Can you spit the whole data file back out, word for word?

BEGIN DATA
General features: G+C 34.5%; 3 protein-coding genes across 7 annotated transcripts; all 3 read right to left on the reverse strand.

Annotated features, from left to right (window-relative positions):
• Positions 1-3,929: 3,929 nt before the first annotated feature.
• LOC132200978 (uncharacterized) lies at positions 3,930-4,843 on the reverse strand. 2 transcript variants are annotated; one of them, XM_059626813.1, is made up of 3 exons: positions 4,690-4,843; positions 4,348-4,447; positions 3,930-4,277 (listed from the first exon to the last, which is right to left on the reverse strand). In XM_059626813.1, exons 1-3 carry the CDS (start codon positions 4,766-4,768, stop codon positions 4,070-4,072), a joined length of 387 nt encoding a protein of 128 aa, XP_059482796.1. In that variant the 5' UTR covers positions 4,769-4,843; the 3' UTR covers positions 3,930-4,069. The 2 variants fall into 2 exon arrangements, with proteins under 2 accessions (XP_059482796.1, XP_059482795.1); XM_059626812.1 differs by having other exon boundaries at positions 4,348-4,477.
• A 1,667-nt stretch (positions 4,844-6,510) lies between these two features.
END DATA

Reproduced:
General features: G+C 34.5%; 3 protein-coding genes across 7 annotated transcripts; all 3 read right to left on the reverse strand.

Annotated features, from left to right (window-relative positions):
• Positions 1-3,929: 3,929 nt before the first annotated feature.
• LOC132200978 (uncharacterized) lies at positions 3,930-4,843 on the reverse strand. 2 transcript variants are annotated; one of them, XM_059626813.1, is made up of 3 exons: positions 4,690-4,843; positions 4,348-4,447; positions 3,930-4,277 (listed from the first exon to the last, which is right to left on the reverse strand). In XM_059626813.1, exons 1-3 carry the CDS (start codon positions 4,766-4,768, stop codon positions 4,070-4,072), a joined length of 387 nt encoding a protein of 128 aa, XP_059482796.1. In that variant the 5' UTR covers positions 4,769-4,843; the 3' UTR covers positions 3,930-4,069. The 2 variants fall into 2 exon arrangements, with proteins under 2 accessions (XP_059482796.1, XP_059482795.1); XM_059626812.1 differs by having other exon boundaries at positions 4,348-4,477.
• A 1,667-nt stretch (positions 4,844-6,510) lies between these two features.